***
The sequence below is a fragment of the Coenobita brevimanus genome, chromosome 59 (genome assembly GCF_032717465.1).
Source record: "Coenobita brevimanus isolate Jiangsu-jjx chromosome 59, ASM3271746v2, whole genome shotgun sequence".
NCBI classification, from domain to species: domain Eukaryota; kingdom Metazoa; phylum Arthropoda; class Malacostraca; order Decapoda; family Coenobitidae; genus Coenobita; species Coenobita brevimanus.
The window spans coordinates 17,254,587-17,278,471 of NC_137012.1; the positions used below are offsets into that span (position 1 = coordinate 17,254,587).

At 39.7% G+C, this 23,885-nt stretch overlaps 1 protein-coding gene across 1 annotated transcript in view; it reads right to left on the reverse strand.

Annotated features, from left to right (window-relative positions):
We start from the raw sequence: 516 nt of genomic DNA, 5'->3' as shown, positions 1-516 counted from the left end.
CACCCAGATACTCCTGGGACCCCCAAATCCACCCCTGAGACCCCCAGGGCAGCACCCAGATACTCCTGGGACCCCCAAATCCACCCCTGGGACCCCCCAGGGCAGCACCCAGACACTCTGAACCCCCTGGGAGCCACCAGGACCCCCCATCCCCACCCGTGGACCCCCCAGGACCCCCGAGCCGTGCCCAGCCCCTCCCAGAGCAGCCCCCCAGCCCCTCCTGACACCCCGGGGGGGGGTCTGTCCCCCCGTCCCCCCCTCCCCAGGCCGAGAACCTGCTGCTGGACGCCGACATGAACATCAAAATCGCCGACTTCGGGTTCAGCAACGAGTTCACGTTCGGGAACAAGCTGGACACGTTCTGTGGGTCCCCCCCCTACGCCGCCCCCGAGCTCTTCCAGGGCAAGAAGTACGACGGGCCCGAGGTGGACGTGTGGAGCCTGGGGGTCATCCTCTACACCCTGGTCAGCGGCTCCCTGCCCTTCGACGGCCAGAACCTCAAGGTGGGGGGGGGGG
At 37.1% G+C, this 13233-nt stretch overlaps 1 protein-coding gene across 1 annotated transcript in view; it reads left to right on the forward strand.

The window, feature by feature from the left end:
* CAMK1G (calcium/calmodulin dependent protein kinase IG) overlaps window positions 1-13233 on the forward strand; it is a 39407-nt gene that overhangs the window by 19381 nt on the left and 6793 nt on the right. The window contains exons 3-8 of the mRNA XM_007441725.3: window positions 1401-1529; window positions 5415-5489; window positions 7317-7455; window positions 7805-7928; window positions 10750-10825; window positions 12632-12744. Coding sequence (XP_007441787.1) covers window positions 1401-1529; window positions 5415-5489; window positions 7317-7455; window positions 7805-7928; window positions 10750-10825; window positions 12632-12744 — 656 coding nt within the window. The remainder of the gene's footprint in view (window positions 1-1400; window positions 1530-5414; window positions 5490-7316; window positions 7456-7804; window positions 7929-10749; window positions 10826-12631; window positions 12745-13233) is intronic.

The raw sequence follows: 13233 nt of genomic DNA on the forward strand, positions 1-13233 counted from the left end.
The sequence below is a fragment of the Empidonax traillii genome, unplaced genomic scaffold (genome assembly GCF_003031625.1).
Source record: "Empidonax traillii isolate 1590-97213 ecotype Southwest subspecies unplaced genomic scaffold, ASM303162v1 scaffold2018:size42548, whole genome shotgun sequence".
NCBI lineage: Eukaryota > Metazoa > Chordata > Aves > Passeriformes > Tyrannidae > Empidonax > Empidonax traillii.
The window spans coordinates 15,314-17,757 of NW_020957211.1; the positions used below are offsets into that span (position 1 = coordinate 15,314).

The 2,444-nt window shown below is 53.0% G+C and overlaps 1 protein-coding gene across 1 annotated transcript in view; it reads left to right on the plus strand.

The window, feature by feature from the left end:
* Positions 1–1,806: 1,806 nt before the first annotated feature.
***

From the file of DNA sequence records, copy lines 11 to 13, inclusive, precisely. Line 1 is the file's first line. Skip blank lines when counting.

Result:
* CAMK1G (calcium/calmodulin dependent protein kinase IG) overlaps window positions 1-13233 on the forward strand; it is a 39407-nt gene that overhangs the window by 19381 nt on the left and 6793 nt on the right. The window contains exons 3-8 of the mRNA XM_007441725.3: window positions 1401-1529; window positions 5415-5489; window positions 7317-7455; window positions 7805-7928; window positions 10750-10825; window positions 12632-12744. Coding sequence (XP_007441787.1) covers window positions 1401-1529; window positions 5415-5489; window positions 7317-7455; window positions 7805-7928; window positions 10750-10825; window positions 12632-12744 — 656 coding nt within the window. The remainder of the gene's footprint in view (window positions 1-1400; window positions 1530-5414; window positions 5490-7316; window positions 7456-7804; window positions 7929-10749; window positions 10826-12631; window positions 12745-13233) is intronic.

The raw sequence follows: 13233 nt of genomic DNA on the forward strand, positions 1-13233 counted from the left end.
The sequence below is a fragment of the Empidonax traillii genome, unplaced genomic scaffold (genome assembly GCF_003031625.1).